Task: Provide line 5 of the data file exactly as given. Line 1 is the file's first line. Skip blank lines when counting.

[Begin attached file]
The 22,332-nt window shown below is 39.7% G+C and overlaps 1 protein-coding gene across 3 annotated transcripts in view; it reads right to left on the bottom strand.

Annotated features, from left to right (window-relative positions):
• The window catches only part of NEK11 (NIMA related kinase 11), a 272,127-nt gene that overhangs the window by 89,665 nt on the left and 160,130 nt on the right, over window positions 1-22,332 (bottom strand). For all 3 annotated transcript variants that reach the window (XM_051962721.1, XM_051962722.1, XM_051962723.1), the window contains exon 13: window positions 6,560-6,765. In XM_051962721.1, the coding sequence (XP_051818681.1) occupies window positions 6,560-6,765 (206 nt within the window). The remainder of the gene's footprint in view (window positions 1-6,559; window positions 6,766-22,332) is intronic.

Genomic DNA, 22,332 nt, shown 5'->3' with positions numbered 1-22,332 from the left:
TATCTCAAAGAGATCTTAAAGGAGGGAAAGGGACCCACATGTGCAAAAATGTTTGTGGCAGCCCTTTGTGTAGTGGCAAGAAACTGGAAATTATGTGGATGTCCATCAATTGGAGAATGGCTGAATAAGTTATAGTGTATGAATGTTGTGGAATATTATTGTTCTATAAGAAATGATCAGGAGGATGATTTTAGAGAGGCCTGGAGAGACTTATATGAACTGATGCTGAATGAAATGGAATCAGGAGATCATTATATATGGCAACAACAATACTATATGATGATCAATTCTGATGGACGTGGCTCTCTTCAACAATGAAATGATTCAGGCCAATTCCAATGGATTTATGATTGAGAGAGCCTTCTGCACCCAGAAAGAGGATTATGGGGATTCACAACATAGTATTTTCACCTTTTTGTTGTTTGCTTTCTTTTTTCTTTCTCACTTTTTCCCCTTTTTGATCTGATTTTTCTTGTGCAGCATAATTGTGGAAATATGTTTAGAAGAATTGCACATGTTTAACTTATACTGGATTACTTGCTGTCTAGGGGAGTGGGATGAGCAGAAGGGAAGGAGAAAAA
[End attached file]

TATCTCAAAGAGATCTTAAAGGAGGGAAAGGGACCCACATGTGCAAAAATGTTTGTGGCAGCCCTTTGTGTAGTGGCAAGAAACTGGAAATTATGTGGATGTCCATCAATTGGAGAATGGCTGAATAAGTTATAGTGTATGAATGTTGTGGAATATTATTGTTCTATAAGAAATGATCAGGAGGATGATTTTAGAGAGGCCTGGAGAGACTTATATGAACTGATGCTGAATGAAATGGAATCAGGAGATCATTATATATGGCAACAACAATACTATATGATGATCAATTCTGATGGACGTGGCTCTCTTCAACAATGAAATGATTCAGGCCAATTCCAATGGATTTATGATTGAGAGAGCCTTCTGCACCCAGAAAGAGGATTATGGGGATTCACAACATAGTATTTTCACCTTTTTGTTGTTTGCTTTCTTTTTTCTTTCTCACTTTTTCCCCTTTTTGATCTGATTTTTCTTGTGCAGCATAATTGTGGAAATATGTTTAGAAGAATTGCACATGTTTAACTTATACTGGATTACTTGCTGTCTAGGGGAGTGGGATGAGCAGAAGGGAAGGAGAAAAA